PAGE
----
Mac had had the book thrown at him. Rumor had it his case had become embroiled in some sort of power play between two Generals at the Pentagon, one of whom was trying to curb the influence and budget allocation of the Special Operations Command. Mac had been charged with two counts of negligent homicide relating to the deaths of the two girls killed by the kidnappers, and one count of aggravated assault on the youth Mamexi, who apparently had lost a leg. Mac’s attorney had advised him that it was certain he would face a full court-martial, which would mean another year or more on suspension from Delta, then a trial. He was prepared to accept that he had fucked up, allowing the two young Mexican girls to be killed. It would stay on his conscience for the rest of his life. But negligent homicide? That was crazy.

His biggest fear was that they would lose the trail, that Sophia and Danni would vanish forever, denied justice. If that happened, it wouldn’t matter what the court-martial found. During Mac’s confinement he had kept in touch with Bob, who’d continued to follow up leads with limited assistance from the FBI, which apologized that it was fully occupied stopping terrorists and curbing the Mexican drug cartels. He was only sorry he couldn’t help Bob more actively. Last he’d heard, Bob was following up leads from a list of flights out of Ciudad Juarez, which Marvin had somehow obtained from an FBI source, an investor in one of Marvin’s condos in southern Baja.

Mac jogged across the road to the old Confederate cemetery where he stopped to recover, his face flushed with thumping blood. The freshly mown grass had a minty scent and the early morning dew caused clippings to cling to his sneakers. He found a dry area and started doing sit-ups. The Suburban pulled over and the two men inside sat watching. Maybe they were just there to make sure he didn’t skip town before tomorrow’s Article Thirty-Two hearing.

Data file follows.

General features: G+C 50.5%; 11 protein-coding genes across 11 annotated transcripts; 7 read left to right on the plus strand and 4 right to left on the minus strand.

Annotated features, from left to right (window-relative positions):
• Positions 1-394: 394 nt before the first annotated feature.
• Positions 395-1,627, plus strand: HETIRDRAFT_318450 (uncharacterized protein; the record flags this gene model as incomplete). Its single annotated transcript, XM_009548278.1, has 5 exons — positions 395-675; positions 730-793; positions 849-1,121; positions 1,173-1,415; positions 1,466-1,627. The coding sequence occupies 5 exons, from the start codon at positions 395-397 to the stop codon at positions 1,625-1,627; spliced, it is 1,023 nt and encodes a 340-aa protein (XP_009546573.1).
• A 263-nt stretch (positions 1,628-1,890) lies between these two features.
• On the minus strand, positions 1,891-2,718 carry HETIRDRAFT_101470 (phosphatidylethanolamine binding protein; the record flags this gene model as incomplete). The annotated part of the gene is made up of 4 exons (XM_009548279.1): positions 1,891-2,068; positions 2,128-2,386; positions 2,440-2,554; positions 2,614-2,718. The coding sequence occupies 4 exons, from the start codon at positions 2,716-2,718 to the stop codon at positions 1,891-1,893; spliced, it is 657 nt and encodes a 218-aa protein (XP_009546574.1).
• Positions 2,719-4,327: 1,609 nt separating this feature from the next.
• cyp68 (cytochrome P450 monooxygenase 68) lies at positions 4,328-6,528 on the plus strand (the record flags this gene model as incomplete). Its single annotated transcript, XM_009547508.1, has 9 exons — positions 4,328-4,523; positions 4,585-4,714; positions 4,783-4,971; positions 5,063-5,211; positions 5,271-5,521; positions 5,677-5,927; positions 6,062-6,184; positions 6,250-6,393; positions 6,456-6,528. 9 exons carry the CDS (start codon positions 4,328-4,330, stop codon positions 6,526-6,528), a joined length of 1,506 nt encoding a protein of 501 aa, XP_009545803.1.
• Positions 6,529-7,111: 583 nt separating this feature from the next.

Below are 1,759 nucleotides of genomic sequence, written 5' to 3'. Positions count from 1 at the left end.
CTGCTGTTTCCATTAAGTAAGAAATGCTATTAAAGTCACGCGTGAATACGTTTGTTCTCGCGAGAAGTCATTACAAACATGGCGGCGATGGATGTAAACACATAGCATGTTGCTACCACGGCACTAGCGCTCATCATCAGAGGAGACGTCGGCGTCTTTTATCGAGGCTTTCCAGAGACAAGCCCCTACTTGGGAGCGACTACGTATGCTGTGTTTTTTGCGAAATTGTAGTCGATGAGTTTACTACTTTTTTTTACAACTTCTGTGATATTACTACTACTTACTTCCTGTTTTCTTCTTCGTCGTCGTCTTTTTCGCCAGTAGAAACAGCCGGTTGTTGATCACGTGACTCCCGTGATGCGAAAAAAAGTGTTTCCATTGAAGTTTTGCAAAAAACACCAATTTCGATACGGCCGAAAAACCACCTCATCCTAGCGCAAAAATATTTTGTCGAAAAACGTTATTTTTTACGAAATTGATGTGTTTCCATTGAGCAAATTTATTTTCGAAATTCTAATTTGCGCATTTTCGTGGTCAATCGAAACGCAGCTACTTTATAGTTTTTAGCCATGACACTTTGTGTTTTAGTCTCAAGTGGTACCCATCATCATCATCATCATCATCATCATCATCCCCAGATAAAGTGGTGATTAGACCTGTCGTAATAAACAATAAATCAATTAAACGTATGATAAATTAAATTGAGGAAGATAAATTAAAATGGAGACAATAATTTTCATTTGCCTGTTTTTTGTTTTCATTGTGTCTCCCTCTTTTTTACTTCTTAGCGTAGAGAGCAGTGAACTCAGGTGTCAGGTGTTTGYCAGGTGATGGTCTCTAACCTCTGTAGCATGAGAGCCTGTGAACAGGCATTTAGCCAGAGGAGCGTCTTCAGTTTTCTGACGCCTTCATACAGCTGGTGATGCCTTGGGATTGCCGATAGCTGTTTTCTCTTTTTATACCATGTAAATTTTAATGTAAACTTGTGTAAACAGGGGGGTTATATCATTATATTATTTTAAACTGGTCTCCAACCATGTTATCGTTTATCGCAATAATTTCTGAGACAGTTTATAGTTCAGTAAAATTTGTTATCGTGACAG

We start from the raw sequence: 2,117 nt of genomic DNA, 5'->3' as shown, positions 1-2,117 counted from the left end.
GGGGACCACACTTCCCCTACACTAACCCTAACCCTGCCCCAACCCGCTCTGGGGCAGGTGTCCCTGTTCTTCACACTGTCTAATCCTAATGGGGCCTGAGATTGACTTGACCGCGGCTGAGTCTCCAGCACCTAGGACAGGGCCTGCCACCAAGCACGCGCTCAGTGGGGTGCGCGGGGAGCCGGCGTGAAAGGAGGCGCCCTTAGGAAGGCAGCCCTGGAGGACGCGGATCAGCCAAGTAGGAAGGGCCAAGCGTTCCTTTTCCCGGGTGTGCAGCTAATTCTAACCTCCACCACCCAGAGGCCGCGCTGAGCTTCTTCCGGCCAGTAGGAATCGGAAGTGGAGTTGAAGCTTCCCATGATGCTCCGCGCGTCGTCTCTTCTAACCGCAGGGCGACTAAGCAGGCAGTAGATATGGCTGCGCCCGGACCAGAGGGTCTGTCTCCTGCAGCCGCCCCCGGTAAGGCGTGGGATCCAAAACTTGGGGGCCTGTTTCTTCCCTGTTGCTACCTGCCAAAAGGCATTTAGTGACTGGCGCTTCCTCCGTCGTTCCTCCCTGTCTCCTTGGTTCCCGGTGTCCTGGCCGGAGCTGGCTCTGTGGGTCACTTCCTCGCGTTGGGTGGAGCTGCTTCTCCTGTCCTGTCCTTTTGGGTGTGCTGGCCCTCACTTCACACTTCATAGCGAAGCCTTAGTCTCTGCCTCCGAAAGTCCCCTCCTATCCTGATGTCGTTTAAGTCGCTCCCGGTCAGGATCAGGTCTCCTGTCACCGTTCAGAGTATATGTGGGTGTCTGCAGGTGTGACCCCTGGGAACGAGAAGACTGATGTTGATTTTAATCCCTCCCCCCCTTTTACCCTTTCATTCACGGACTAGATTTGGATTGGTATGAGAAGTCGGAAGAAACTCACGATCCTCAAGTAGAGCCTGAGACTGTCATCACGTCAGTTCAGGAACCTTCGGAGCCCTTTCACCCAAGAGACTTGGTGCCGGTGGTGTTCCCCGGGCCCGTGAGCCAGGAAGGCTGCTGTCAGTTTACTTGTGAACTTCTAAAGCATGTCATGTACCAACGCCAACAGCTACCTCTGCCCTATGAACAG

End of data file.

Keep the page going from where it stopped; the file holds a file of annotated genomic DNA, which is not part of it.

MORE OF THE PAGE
In darker moments of his confinement over the past two weeks, Mac had reflected on how some guys in a similar situation might eat the barrel of a pistol. But taking the easy way out wasn’t him. In the bathroom mirror one morning, he’d been jolted by the dark circles under his bloodshot eyes and the furry tongue. He was determined to expunge the crap that had been filling his mind and his time in custody. He’d had it with accepting what the politicians at the Pentagon were dishing out. Time to fight. He would tough it out. Whatever he had to do, he was prepared. Any deal, so long as it enabled him to continue the search for Sophia and Danni.

He had made the call to his Commanding Officer, Colonel Matheson.

Back on his feet, he jogged off along the track into a thicket of trees. Out of the corner of his eye, he saw the men step out of the vehicle and begin to walk quickly after him. An average-height moon face in uniform, early thirties, and a tall suit, late forties, shiny scalp, John Lennon glasses, trimmed graying goatee. He doubted they were here to kill him. A minute later, after they hurried past where he was hiding, he stepped out onto the track.

“Looking for me?” he said, jogging on the spot.

The two men swung around. The tall one with glasses moved his hand towards his waist, then relaxed. He was carrying. But if someone wanted to eliminate the problem called Lee McCloud, there were plenty of better ways to do it. He sized them up. They both had the physiques of office workers. No contest.

“Sergeant Lee McCloud? I’m Captain Bryce Taylor from JAG. This is Derek Wisebaum.”

“A Confederate cemetery’s a hell of a place to offer a plea bargain.”

Taylor brushed aside a low hanging limb. “As you’re aware, Sergeant, your case has created some difficulties in Washington…”

Mac held up his hand. “Guys, I don’t want to hear this bullshit, all right? My lawyer told me someone wanted my scalp for a career hump. Whatever, I don’t care.”

“You’ll want to listen to our offer,” Wisebaum said coolly, “if you care at all about your buddies.”

“Excuse me?” Mac’s muscles tensed at the implied threat. Wisebaum was a player—it was obvious from his eyes. That ruthless glint. Probably a spook, he decided, or some General’s shit cleaner. Mac made it plain by the set of his jaw, the narrowing of his eyes and the hands on his hips that he did not take kindly to threats.